Hi guys, I am a foreigner and I was granted permanent residency to the US last January. I can finally afford to go back to school and regain control over my career.
Background: I was VERY successful in my home country, with an undergrad in mathematics and a graduate certificate in finance, employed by a large bank, the first woman and youngest person in my role.
I moved to the US with my husband whos a scientist and got a position here. I had a sequence of setbacks, USPS lost my work permit and I spiraled into financial distress. 4 years later and I'm totally not back on my feet, not even close to where I was. I worked during many years as a CS rep and only recently landed a job in the finance industry.
Now I'm sick and tired of it, I want a refresher, I want to change. But it is SO DIFFICULT to justify this leap, from finances to bioinformatics.
So, help me out to see if my SoP idea is adequate, trying to create a link between my background and new interests, or if I should just start over and write exclusively about doing research without the finance portion.
Thanks a lot.
My vision - Statement of purpose
Research is in the business of innovation and must be conducted as such; paradoxically, basic research is chronically and severely underfunded, and rare diseases are obscured, with only approximately 670 drugs approved since 1983 (there are over 6500 rare diseases, affecting an estimate of 30 million Americans). Financial sourcing and politics still drive the scientific agenda. As a finance graduate, I got it; as a person with a rare genetic disease, I find it outrageous. We got it backward: a sustainable research model must allow science to drive financing decisions and must reduce government participation in its funding. Basic research is about innovation and needs the efficiency of private funding, while deserves autonomy from public or stakeholder opinions. That is what I want to accomplish: I found a bigger purpose in bringing science and business together, to transform the genetic research for rare diseases scenario by improving its fundraising strategy on a large scale, through the slate financing approach.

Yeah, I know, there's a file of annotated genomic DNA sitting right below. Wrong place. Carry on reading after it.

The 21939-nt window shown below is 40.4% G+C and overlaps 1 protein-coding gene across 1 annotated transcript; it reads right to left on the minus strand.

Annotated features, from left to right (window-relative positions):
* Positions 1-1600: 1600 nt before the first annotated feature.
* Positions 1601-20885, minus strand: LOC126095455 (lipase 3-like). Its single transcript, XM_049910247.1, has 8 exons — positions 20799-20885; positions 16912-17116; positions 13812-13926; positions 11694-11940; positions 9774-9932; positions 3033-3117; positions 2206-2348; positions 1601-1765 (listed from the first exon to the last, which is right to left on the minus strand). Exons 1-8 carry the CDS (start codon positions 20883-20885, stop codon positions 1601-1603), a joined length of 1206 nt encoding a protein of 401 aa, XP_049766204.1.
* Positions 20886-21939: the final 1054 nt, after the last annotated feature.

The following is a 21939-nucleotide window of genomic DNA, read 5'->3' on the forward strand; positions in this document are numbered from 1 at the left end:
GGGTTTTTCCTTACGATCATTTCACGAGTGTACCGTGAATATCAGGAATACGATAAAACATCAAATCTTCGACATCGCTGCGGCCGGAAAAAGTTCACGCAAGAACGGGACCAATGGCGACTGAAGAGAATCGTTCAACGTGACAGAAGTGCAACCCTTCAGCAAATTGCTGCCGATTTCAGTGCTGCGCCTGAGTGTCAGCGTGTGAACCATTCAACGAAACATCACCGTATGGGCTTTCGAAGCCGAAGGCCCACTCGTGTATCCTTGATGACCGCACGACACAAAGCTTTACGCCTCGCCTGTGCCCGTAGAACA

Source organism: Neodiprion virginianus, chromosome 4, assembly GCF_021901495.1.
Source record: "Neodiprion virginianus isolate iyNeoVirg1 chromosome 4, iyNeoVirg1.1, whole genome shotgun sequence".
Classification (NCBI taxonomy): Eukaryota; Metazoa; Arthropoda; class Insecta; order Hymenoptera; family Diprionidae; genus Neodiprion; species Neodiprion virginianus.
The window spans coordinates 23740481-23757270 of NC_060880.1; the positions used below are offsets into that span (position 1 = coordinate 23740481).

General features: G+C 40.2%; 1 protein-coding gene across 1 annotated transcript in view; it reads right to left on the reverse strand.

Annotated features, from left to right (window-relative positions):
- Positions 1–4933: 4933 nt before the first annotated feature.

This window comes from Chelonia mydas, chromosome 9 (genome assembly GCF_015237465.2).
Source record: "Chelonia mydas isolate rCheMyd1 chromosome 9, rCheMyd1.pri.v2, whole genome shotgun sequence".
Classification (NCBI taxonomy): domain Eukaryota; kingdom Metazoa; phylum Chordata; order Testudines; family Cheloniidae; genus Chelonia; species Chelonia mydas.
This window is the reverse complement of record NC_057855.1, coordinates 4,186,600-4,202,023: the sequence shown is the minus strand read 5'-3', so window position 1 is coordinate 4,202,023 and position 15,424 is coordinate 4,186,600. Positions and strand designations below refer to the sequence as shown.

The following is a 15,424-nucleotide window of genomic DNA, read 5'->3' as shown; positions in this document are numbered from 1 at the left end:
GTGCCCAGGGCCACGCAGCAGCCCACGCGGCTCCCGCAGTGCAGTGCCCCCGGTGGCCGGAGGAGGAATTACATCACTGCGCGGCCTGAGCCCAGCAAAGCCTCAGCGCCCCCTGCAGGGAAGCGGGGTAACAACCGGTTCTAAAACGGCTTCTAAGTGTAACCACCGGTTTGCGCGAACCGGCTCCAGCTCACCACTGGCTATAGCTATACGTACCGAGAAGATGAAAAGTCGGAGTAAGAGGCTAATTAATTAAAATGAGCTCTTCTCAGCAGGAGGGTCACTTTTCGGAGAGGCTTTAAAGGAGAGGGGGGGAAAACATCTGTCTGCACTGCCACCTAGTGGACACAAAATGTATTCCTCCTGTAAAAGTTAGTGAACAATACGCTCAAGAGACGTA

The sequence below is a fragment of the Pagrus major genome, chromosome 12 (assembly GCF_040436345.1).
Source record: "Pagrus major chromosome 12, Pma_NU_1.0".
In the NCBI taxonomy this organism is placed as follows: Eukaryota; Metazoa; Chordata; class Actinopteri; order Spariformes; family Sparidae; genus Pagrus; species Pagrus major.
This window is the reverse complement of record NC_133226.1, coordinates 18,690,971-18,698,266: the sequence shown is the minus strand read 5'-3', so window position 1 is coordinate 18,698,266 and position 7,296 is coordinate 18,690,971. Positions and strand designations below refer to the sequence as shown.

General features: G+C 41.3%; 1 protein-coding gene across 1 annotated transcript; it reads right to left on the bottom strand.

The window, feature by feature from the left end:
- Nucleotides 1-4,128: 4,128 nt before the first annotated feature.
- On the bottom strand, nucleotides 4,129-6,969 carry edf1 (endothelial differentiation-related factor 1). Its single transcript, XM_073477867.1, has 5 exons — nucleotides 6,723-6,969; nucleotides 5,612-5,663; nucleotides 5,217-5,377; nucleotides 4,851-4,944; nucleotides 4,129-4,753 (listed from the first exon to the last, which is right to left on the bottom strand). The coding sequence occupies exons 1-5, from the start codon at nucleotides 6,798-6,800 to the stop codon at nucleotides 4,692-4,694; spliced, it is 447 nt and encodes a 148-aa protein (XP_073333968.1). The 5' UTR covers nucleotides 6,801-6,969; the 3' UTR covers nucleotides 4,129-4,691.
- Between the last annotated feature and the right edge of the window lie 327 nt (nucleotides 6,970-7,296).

I am the first in my family to earn an undergraduate degree, and science seemed distant, even mystic to me. It is not anymore; I married a neuroscientist (whom I have been helping in analyzing research data forever). The first-hand experience, in my everyday life with a researcher, made me develop a vision: I envision a future for basic research with better fundraising strategies, fewer barriers for knowledge sharing, and centralized and shared information resources. To integrate finance and biotechnology and solve the funding bottleneck, I need additional, formal, and very specific training in genetics and bioinformatics tools. Computational biology will play an important role in the creation of an extensive biomedical research portfolio, where data is centralized and shared, while research projects fate are independent from public opinion and stakeholder pressures. Bioinformatics can greatly increase basic and translational research success rates by providing modeling of metabolic and genetic processes before any more benchwork is performed and predicting clinical trials outcomes, considerably reducing research costs, and improving its efficiency.
I possess a strong mathematical background, several transferable skills in programming and data analysis, knowledge of business and finance, and I have been in touch with the academic world and basic research for many years. I am eager to participate in the design of basic research's forthcoming paradigm and especially in the development of novel gene therapies for rare diseases. Although this is a professional MS, I do intend to participate in research during my studies at the University of Maine. Upon graduating, I plan to pursue a Ph.D. in Systems Dynamics to build decision-making models to determine leverage points towards more sustainable pathways and policies in conducting research. The current model creates an inefficient Bernoulli trial model, by linking specific funding sources to specific projects. If we link an extensive portfolio of funding sources, to an extensive biomedical research portfolio, stakeholder and public opinion interference are eliminated, hence achieving a more sustainable research business model. We may be able to revert Eroom's law, just like the mechanization of farming and the development of chemical fertilizers reverted the Malthusian catastrophe.